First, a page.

Saturday, February 21, 2009

Revolt against plunder

I don’t know what’s keeping the middle class and the masa from staging mass revolts against the system today. The plunder is so obvious that it just keeps piling up. The Legacy affair is clearly a massive syndicated plot to plunder taxpayers’ money from the Philippine Deposit Insurance Corporation (PDIC); the International Monetary Fund (IMF) is pushing for more revenue measures here at this time when the rest of the world is finding ways to reduce taxes to revive their economies; the local, privatized grain-handling Asian Terminals, Inc. and container operator ICTSI, already charging some of the highest rates in the world, are raising rates in the midst of this global depression; the North Harbor is then privatized to FVR boy Reghis Romero’s R-II Builders with scant capital; while Ayala and Consunji’s water companies are raising their rates too!

The hackles of some citizens are getting raised very high, like this text from a businessman: “We are calling all Filipino(s): Legacy’s Celso de los Angeles is scamming d banking system with d connivance of PDIC’s Nograles. IT IS NEXT TO IMPOSSIBLE FOR small rural bank to get 400k depositors with 14 billion deposit. It means legacy is much bigger than other big banks. Majority of d claimants r FAKE. PDIC NOGRALES IS already releasing d FUNDS. PLS PAS.”

Despite the telegraphed language, it sums up the truth about Legacy pretty well: The elaborate scheme is aimed at defrauding the nation’s taxpayers of billions of pesos, using a conspiracy of government and finance officials colluding with Mr. Celso de los Angeles . The irony is de los Angeles may still actually get away with murder by using squid tactics with the same connivance of those strategically placed in power.

Another huge scam on the horizon is the IMF call for more tax revenues, particularly on tobacco and alcohol, allegedly to “help offset the expected drop in taxes due to a decline in consumer spending, but should also help (RP) keep its budget deficit with the Fund’s ‘prudent’ recommendation of 2 percent of GDP for around P150 billion.”

What IMF representative Mr. Denis Botman won’t say is that they want to ensure the Philippines keeps up with its foreign debt amortization and roll-overs of about P1.2 trillion, and if more blood from the people is needed for this payment to be sustained, then so be it. Our people’s response to Mr. Botman should be a tax revolt and a repudiation of the $60-billion debt chained around out necks.

In the US , TrendResearch chief Mr. Gerald Celente predicts: “We’re going to start seeing a tax revolt in the United States . People are one job away from losing everything. We’re seeing more and more closures, people are being laid off. People are stretched to the limits. And what do they do in New York State ? Some 130 new taxes are being proposed, they’re raising sales taxes. There’s going to be a tax revolt in this country from property taxes first and school taxes second. That’s what we’re going to see start to happen.” This was said in the context of his prediction that the present crisis is “The Greatest Depression” and social chaos characteristic of Third World countries will start hitting America soon. I think the same thing is in the minds of peoples in Iceland , Ireland , and Eastern European countries now being hit by the plunder of bankers and taxing authorities.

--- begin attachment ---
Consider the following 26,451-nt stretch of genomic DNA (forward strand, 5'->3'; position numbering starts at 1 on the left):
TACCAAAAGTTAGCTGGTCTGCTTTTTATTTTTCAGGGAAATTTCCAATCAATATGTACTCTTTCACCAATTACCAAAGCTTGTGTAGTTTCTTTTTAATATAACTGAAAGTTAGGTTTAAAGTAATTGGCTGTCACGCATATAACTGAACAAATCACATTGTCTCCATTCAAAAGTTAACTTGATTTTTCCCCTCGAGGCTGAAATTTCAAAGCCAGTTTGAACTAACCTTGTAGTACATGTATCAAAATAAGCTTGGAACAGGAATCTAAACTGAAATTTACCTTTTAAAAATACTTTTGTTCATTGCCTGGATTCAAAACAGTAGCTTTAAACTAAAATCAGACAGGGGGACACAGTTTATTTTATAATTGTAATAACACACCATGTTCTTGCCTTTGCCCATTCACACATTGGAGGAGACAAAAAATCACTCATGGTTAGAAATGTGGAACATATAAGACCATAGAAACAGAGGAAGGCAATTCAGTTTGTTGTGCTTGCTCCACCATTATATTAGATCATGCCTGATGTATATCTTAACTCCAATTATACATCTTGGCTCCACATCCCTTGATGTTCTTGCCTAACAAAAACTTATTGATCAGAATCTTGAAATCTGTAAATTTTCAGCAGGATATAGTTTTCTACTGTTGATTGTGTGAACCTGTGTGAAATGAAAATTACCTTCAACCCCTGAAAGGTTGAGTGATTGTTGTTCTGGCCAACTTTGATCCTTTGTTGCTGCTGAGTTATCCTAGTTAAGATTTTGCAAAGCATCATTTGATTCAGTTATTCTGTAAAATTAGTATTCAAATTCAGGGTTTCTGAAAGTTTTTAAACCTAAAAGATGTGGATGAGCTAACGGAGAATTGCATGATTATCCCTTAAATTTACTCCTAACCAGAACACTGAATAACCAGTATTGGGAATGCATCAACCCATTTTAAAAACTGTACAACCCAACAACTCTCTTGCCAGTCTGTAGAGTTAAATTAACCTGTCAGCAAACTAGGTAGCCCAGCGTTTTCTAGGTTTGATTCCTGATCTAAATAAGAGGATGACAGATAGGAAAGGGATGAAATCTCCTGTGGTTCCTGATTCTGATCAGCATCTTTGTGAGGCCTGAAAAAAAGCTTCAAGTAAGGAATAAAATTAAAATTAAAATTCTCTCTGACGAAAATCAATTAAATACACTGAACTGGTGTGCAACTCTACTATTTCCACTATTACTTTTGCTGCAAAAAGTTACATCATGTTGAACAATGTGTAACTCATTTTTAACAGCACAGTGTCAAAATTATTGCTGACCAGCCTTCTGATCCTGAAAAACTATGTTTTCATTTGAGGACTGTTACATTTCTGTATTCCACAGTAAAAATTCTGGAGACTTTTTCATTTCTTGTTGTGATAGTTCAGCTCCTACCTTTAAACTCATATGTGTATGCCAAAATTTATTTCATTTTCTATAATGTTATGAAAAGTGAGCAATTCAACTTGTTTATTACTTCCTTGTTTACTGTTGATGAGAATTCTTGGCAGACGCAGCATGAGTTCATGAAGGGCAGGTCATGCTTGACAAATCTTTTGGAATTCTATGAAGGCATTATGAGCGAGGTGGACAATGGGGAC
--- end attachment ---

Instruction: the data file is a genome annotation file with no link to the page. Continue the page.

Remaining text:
Back here, the water and port-handling rate increases, like grand thefts in the night, especially in these times of economic crisis, are really unjustifiable and despicable. It is a mystery why the nation is still not up in arms in the face of these series of blatant abuses. Gloria’s government briefly tried to put up a façade of opposition to the water rate increases but abruptly turned around and gave in. It is good to be reminded that there once was a national leader who stood up to halt such barefaced oppressiveness and exploitation. President Estrada said “No” to power and water rate increases in 2000, which was when the corporatocracy conspired to bring him down.

The North Harbor privatization would have escaped our attention had it not been for the May Pag-asa radio series, where former QC Mayor Jun Simon, who’s on the radio slot every Wednesday and Thursday, reported on the North Harbor privatization debacle. R-II Builders, the winning bidder, had promised billions of pesos in investments in case it won, but after it was awarded the facility, its funds are nowhere to be found, making its employees and operations suffer from a deficit of cash. Salaries are left unpaid, supplies are not being delivered, and operations are disrupted. This is not the first time that privatization has took a turn for the worst, but in the everyday confusion of Philippine government amid the economic crisis, nobody seems to be taking note of the crisis in North Harbor.

The Philippines is just one big plunder story now, and the future will be even worse. The oligarchs are gearing up for a new Gloria to take her place and to front for them and the greatest oligarch of them all, who’s spreading his tentacles to power, telecoms, and water, aside from the good old consumer goods and financial empire foisted from the “Tree of Life.” I hope the nation will be more discerning today than in 2001, when a number of its citizens fell for the sales pitch of corporate spinmasters. I hope we are now moving toward a “Revolt Against Plunder” of all forms, and be it by election or other means, that “revolution” must happen soon or in 2010. Let’s vote for freedom from the oligarchs and freedom from plunder!

(Tune in to 1098AM: Monday to Friday, 8:30 a.m. to 9 a.m. / Monday, Wednesday, Friday, 6 p.m. to 7 p.m. / Saturday, 10 p.m. to 11 p.m.; Destiny Cable, Channel 3, Tuesday, 8:45 p.m. to 9:30 p.m., with Venezuelan Chargé d’Affaires Hon. Manuel Iturbe on “Chavez’ Victory at the Referendum;” also visit